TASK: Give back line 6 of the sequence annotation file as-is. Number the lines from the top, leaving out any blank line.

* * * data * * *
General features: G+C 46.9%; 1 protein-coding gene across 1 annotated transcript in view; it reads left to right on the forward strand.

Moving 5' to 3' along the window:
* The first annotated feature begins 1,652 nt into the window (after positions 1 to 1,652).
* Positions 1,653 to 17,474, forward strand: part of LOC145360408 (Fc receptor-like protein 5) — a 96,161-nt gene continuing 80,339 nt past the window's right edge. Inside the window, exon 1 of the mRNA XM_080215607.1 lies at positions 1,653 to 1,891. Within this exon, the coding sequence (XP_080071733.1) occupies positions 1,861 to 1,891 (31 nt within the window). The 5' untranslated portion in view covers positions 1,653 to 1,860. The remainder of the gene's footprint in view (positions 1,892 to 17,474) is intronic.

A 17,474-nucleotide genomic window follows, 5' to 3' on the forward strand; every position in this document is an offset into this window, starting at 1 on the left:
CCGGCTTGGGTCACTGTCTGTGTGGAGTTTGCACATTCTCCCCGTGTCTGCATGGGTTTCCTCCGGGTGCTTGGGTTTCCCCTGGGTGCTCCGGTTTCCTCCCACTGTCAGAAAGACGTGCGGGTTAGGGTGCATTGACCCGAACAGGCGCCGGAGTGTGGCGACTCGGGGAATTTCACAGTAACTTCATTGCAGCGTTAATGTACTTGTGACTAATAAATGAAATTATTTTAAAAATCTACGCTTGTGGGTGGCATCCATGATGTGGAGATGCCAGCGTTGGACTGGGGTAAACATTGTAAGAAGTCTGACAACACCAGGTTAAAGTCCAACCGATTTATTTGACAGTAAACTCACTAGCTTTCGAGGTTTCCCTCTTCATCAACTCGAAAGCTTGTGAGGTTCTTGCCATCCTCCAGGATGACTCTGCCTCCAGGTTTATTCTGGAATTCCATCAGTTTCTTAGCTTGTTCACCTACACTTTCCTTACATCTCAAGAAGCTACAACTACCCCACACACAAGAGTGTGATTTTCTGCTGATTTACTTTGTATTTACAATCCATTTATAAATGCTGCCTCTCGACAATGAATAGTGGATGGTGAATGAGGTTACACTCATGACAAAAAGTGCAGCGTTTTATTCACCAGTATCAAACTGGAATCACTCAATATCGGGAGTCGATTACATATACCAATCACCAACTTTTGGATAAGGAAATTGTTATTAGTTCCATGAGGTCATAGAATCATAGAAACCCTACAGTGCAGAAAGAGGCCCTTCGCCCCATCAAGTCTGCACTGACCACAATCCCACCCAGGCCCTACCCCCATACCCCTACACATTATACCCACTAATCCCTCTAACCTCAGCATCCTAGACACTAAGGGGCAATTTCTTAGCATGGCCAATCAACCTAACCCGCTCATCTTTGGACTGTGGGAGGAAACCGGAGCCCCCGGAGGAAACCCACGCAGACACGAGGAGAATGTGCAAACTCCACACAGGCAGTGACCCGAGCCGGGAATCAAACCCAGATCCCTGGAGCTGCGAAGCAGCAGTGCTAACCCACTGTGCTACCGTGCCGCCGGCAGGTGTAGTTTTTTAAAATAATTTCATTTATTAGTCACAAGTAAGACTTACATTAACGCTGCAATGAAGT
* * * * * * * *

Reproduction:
CCGGCTTGGGTCACTGTCTGTGTGGAGTTTGCACATTCTCCCCGTGTCTGCATGGGTTTCCTCCGGGTGCTTGGGTTTCCCCTGGGTGCTCCGGTTTCCTCCCACTGTCAGAAAGACGTGCGGGTTAGGGTGCATTGACCCGAACAGGCGCCGGAGTGTGGCGACTCGGGGAATTTCACAGTAACTTCATTGCAGCGTTAATGTACTTGTGACTAATAAATGAAATTATTTTAAAAATCTACGCTTGTGGGTGGCATCCATGATGTGGAGATGCCAGCGTTGGACTGGGGTAAACATTGTAAGAAGTCTGACAACACCAGGTTAAAGTCCAACCGATTTATTTGACAGTAAACTCACTAGCTTTCGAGGTTTCCCTCTTCATCAACTCGAAAGCTTGTGAGGTTCTTGCCATCCTCCAGGATGACTCTGCCTCCAGGTTTATTCTGGAATTCCATCAGTTTCTTAGCTTGTTCACCTACACTTTCCTTACATCTCAAGAAGCTACAACTACCCCACACACAAGAGTGTGATTTTCTGCTGATTTACTTTGTATTTACAATCCATTTATAAATGCTGCCTCTCGACAATGAATAGTGGATGGTGAATGAGGTTACACTCATGACAAAAAGTGCAGCGTTTTATTCACCAGTATCAAACTGGAATCACTCAATATCGGGAGTCGATTACATATACCAATCACCAACTTTTGGATAAGGAAATTGTTATTAGTTCCATGAGGTCATAGAATCATAGAAACCCTACAGTGCAGAAAGAGGCCCTTCGCCCCATCAAGTCTGCACTGACCACAATCCCACCCAGGCCCTACCCCCATACCCCTACACATTATACCCACTAATCCCTCTAACCTCAGCATCCTAGACACTAAGGGGCAATTTCTTAGCATGGCCAATCAACCTAACCCGCTCATCTTTGGACTGTGGGAGGAAACCGGAGCCCCCGGAGGAAACCCACGCAGACACGAGGAGAATGTGCAAACTCCACACAGGCAGTGACCCGAGCCGGGAATCAAACCCAGATCCCTGGAGCTGCGAAGCAGCAGTGCTAACCCACTGTGCTACCGTGCCGCCGGCAGGTGTAGTTTTTTAAAATAATTTCATTTATTAGTCACAAGTAAGACTTACATTAACGCTGCAATGAAGT